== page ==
November 29, 2008
K-State can't recover against Kentucky
LAS VEGAS -- Kansas State coach Frank Martin said he isn't happy until he gets punched in the mouth. He assuredly wasn't smiling, though, after K-State suffered a 74-72 loss against Kentucky in the Las Vegas Invitational third-round game late Friday night. K-State battled back from a 17-point hole and sent the Orleans Arena crowd biting its nails before Jodie Meeks, the star of the game, took the ball and preserved the contest in the final seconds.
Jacob Pullen scored 20 points, but his fifth 3-pointer just before the final buzzer merely made the box score look a little bit prettier after the battle of the Wildcats featured several ugly parts.
K-State fell to 5-1 and shot just 36.4 percent from the floor and had just four assists on 24 field goals. Kentucky, 3-2, finished 68.8 percent from the floor overall, including an amazing 76.5 percent (13 of 17) in the first half as Kentucky overcame an early rut to lead 37-23 at the half.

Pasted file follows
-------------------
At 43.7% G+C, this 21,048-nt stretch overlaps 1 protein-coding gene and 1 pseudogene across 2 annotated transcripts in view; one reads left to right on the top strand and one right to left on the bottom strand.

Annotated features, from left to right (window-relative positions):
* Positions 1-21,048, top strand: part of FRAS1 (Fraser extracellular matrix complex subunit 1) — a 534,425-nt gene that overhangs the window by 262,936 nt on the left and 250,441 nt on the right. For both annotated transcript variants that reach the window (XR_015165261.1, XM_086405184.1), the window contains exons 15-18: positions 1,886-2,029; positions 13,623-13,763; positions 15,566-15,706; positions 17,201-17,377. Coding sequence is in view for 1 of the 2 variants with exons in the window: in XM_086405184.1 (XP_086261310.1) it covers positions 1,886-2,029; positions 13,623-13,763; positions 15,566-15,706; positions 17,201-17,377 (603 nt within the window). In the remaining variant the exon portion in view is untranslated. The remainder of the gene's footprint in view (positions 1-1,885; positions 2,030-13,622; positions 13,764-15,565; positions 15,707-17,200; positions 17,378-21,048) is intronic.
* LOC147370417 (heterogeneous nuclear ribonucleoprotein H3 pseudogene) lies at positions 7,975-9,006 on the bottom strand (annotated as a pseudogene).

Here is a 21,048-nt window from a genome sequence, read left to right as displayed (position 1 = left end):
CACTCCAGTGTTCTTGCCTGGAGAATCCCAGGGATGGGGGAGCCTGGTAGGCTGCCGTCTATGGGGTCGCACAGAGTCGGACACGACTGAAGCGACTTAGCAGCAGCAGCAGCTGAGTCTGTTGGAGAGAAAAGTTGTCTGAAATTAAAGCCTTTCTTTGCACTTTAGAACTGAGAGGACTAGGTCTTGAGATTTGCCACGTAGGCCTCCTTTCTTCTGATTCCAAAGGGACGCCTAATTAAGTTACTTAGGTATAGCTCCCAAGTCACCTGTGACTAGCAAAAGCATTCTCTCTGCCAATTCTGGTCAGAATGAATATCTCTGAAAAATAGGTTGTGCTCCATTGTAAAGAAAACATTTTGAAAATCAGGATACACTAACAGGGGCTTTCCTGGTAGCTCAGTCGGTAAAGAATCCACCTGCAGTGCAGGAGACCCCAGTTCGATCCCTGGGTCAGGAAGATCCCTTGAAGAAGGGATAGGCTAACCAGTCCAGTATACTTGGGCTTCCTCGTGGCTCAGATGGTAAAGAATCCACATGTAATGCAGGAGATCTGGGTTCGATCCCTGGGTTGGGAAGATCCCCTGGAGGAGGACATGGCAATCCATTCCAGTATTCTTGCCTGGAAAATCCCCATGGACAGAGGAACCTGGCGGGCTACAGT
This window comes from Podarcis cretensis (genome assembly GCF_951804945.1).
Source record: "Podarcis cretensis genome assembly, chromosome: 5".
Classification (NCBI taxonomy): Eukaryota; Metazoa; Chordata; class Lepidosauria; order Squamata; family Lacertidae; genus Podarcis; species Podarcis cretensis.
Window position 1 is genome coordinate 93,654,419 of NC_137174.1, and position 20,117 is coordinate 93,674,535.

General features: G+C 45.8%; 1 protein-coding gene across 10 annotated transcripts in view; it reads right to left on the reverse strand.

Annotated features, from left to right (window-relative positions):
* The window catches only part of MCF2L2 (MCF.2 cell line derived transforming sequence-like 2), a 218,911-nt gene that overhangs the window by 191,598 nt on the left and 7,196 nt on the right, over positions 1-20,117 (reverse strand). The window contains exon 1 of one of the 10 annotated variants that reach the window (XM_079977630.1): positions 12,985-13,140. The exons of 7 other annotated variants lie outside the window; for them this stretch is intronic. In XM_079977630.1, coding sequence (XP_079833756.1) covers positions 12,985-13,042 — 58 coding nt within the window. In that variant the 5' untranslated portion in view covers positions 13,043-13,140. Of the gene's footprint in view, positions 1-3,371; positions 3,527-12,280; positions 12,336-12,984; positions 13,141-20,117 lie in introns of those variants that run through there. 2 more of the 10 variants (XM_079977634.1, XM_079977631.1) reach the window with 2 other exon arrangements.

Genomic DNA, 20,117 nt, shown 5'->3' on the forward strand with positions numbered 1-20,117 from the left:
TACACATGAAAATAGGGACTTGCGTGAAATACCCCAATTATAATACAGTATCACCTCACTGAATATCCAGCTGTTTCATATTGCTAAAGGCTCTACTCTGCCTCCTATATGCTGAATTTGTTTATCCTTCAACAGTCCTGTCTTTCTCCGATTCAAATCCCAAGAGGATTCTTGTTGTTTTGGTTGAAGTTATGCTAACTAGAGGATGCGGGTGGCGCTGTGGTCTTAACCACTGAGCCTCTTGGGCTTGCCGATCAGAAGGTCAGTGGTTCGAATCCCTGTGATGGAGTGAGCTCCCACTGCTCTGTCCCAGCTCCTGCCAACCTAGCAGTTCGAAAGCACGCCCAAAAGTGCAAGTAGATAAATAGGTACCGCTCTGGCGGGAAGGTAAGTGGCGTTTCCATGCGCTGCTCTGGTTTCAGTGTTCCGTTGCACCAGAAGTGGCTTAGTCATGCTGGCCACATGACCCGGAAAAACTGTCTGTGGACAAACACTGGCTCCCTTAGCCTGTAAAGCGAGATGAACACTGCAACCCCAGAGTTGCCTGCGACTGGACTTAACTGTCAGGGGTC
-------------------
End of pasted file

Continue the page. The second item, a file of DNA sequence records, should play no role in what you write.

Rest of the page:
But Kentucky also committed a season-high 31 turnovers, including 17 before the break.
However, all of that meant little to a dejected Pullen, who walked to the locker room with a noticeable limp -- a sore right knee the casualty of Kentucky punching him in the proverbial face.
"No one in that locker room is happy," Pullen said. "We don't believe in moral victories. No, that's B.S. We should've won that game. We had them. In the beginning of the game, we had them peeing down their legs. They didn't want to play."
"We got tired and stopped pressuring the ball and they got comfortable," Pullen added. "That's where we really messed up. We weren't able to fight back to where we wanted it. We had that game in the last two minutes and we didn't take it. We gave it back to them because we didn't want it."
Kentucky will face West Virginia at 9:30 p.m. (Central) Saturday. The Mountaineers improved to 4-0 with an 87-68 win against Iowa in the first game Friday. That knocked the Hawkeyes to 5-1 and they will face K-State in the 6:30 p.m. (Central) consolation game.
"You should learn from mistakes, not losing," Martin said. "We're going to play in a consolation game."
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